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J Appl Physiol (1985). 1994 Oct;77(4):1890-5.

Muscle lactate metabolism in recovery from intense exhaustive exercise: impact of light exercise.

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Copenhagen Muscle Research Center, August Krogh Institute, University of Copenhagen, Denmark.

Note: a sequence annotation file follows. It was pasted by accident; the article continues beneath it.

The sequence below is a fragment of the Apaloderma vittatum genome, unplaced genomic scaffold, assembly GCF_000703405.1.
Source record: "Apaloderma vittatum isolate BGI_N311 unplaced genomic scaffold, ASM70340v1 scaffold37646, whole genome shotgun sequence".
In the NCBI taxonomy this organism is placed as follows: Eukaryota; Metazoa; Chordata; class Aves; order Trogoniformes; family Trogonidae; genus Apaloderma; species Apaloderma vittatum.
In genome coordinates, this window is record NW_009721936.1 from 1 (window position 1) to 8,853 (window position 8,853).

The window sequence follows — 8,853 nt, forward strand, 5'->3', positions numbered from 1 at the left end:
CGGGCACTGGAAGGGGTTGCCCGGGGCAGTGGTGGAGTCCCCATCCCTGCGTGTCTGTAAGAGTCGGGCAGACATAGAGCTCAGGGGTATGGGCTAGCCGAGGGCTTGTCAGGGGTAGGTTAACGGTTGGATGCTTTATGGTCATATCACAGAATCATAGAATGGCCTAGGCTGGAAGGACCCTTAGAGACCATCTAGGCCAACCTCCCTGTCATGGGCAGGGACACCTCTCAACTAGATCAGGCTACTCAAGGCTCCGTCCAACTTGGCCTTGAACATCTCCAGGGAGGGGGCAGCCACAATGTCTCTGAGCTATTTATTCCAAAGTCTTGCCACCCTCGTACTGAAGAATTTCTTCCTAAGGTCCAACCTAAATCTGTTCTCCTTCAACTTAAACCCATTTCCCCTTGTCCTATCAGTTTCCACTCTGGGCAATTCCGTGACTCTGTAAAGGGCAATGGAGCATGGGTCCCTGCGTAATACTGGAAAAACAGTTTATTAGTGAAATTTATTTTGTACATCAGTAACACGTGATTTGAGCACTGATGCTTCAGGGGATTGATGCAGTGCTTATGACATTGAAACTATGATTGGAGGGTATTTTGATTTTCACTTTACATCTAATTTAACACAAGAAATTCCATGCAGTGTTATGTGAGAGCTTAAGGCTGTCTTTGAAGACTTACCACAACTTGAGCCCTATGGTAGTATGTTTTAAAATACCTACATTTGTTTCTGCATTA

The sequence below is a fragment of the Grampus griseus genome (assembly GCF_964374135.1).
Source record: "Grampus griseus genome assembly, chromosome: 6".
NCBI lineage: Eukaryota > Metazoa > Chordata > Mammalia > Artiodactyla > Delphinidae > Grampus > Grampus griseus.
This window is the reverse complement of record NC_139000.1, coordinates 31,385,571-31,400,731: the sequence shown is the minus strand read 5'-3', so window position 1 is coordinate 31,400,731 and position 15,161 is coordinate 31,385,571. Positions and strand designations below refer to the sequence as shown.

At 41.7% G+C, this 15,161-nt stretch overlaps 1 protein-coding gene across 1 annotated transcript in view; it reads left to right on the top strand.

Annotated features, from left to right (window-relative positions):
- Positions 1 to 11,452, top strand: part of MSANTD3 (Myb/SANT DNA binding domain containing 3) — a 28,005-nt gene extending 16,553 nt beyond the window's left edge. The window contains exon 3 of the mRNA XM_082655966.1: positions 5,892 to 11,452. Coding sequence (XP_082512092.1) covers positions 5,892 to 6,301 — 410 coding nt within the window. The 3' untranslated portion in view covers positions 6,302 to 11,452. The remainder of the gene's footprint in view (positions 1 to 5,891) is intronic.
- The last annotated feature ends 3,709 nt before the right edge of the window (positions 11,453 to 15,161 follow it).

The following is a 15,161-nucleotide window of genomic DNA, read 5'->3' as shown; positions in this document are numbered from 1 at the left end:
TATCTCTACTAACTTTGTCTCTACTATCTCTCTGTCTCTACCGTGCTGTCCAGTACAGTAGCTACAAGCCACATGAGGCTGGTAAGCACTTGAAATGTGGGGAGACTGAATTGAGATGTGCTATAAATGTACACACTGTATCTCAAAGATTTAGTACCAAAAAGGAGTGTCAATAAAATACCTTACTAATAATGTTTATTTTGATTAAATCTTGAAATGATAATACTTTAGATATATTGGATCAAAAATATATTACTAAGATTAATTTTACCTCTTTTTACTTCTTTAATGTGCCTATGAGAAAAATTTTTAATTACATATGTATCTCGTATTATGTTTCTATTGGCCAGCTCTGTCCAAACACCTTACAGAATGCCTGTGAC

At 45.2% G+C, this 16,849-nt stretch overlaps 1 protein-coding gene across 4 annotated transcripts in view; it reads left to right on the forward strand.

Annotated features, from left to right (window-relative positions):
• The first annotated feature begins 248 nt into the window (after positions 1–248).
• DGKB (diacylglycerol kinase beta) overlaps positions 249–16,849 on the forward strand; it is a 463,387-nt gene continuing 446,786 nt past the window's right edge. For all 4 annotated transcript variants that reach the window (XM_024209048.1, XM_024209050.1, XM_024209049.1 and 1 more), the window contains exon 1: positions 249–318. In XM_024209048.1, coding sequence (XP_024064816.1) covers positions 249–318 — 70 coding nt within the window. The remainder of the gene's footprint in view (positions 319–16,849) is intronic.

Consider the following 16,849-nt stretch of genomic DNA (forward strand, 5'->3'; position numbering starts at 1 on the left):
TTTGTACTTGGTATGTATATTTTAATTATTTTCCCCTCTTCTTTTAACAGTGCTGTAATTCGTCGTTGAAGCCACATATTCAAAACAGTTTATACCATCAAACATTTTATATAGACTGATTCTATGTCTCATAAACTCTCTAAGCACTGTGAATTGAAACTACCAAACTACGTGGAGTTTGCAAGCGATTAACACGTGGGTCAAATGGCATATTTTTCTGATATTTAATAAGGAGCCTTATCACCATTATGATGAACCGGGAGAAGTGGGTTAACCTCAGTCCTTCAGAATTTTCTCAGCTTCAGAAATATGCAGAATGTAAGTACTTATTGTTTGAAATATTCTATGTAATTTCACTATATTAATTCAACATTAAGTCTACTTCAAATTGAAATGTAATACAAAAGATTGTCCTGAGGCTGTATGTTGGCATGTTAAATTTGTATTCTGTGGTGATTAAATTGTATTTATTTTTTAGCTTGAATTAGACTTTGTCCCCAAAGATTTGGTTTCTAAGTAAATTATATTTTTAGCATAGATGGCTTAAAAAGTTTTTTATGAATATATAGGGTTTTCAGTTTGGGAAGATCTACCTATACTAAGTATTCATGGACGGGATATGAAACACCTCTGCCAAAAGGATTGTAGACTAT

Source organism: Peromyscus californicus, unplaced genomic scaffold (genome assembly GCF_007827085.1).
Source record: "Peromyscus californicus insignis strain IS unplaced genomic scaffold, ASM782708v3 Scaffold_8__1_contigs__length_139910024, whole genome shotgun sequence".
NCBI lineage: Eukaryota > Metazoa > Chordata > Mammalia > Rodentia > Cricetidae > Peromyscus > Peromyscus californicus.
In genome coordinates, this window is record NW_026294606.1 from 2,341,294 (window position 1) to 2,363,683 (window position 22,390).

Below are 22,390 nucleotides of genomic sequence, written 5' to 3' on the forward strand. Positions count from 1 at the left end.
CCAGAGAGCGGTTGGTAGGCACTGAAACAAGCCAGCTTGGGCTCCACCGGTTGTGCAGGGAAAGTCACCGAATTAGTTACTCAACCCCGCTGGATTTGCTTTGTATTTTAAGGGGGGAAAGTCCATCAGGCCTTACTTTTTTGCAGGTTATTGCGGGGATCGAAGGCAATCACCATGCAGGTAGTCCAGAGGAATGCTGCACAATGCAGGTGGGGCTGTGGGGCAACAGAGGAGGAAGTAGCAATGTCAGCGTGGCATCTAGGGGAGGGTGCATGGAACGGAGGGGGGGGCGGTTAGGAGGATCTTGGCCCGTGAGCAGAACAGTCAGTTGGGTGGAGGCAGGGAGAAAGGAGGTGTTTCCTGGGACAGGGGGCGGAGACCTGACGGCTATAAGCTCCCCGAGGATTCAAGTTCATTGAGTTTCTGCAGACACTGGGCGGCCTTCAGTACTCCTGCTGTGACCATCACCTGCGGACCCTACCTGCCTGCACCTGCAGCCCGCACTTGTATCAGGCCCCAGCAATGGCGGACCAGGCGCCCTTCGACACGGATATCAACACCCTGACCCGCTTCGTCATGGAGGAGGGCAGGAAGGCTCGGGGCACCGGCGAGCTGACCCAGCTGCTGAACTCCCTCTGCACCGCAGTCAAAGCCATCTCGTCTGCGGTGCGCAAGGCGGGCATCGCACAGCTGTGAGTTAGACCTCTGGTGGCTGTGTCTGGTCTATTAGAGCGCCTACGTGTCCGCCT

This study examined the effect of low-intensity exercise on lactate metabolism during the first 10 min of recovery from high-intensity exercise. Subjects exercised (61.0 +/- 5.4 W) one leg to exhaustion (approximately 3.5 min), and after 1 h of rest they performed the same exhaustive exercise with the other leg. For one leg the intense exercise was followed by rest [passive (P) leg], and for the other leg the exercise was followed by a 10-min period with low-intensity exercise at a work rate of 10 W [active (A) leg]. The muscle lactate concentration after the intense exercise was the same in the P and A legs, but after 10 min of recovery, the lactate concentration and the arterial blood lactate level were higher for the P leg than for the A leg (both P < 0.05). During the recovery, the mean blood flow was lower for the P leg than for the A leg (P < 0.05), whereas the mean lactate efflux was not significantly different. During the 10 min of recovery, lactate release accounted for approximately 60% of the change in muscle lactate for either leg. The leg excess postexercise O2 consumption during 10 min of recovery was 440 and 750 ml for the P and A legs, respectively. The present data suggest that a lowered blood lactate level during active recovery is due to an elevated muscle lactate metabolism and is not caused by a transient higher release of lactate from the exercising muscles coupled with greater uptake in other tissues.(ABSTRACT TRUNCATED AT 250 WORDS).

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